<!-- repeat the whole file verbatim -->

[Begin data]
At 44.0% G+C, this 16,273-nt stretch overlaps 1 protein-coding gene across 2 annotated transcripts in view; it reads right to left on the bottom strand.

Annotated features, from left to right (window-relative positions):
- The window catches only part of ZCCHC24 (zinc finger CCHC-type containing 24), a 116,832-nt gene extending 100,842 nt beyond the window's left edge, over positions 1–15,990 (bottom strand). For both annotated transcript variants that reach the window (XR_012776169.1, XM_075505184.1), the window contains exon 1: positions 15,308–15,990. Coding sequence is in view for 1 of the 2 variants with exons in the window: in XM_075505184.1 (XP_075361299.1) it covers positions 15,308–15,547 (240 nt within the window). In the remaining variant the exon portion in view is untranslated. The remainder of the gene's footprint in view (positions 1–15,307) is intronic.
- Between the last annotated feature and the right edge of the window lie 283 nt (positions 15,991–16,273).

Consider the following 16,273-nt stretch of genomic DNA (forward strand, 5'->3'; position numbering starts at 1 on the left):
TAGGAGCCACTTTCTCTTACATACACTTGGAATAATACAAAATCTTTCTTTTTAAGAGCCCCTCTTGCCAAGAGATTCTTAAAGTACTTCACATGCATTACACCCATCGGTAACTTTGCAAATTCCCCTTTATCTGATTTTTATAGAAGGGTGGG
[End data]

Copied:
At 44.0% G+C, this 16,273-nt stretch overlaps 1 protein-coding gene across 2 annotated transcripts in view; it reads right to left on the bottom strand.

Annotated features, from left to right (window-relative positions):
- The window catches only part of ZCCHC24 (zinc finger CCHC-type containing 24), a 116,832-nt gene extending 100,842 nt beyond the window's left edge, over positions 1–15,990 (bottom strand). For both annotated transcript variants that reach the window (XR_012776169.1, XM_075505184.1), the window contains exon 1: positions 15,308–15,990. Coding sequence is in view for 1 of the 2 variants with exons in the window: in XM_075505184.1 (XP_075361299.1) it covers positions 15,308–15,547 (240 nt within the window). In the remaining variant the exon portion in view is untranslated. The remainder of the gene's footprint in view (positions 1–15,307) is intronic.
- Between the last annotated feature and the right edge of the window lie 283 nt (positions 15,991–16,273).

Consider the following 16,273-nt stretch of genomic DNA (forward strand, 5'->3'; position numbering starts at 1 on the left):
TAGGAGCCACTTTCTCTTACATACACTTGGAATAATACAAAATCTTTCTTTTTAAGAGCCCCTCTTGCCAAGAGATTCTTAAAGTACTTCACATGCATTACACCCATCGGTAACTTTGCAAATTCCCCTTTATCTGATTTTTATAGAAGGGTGGG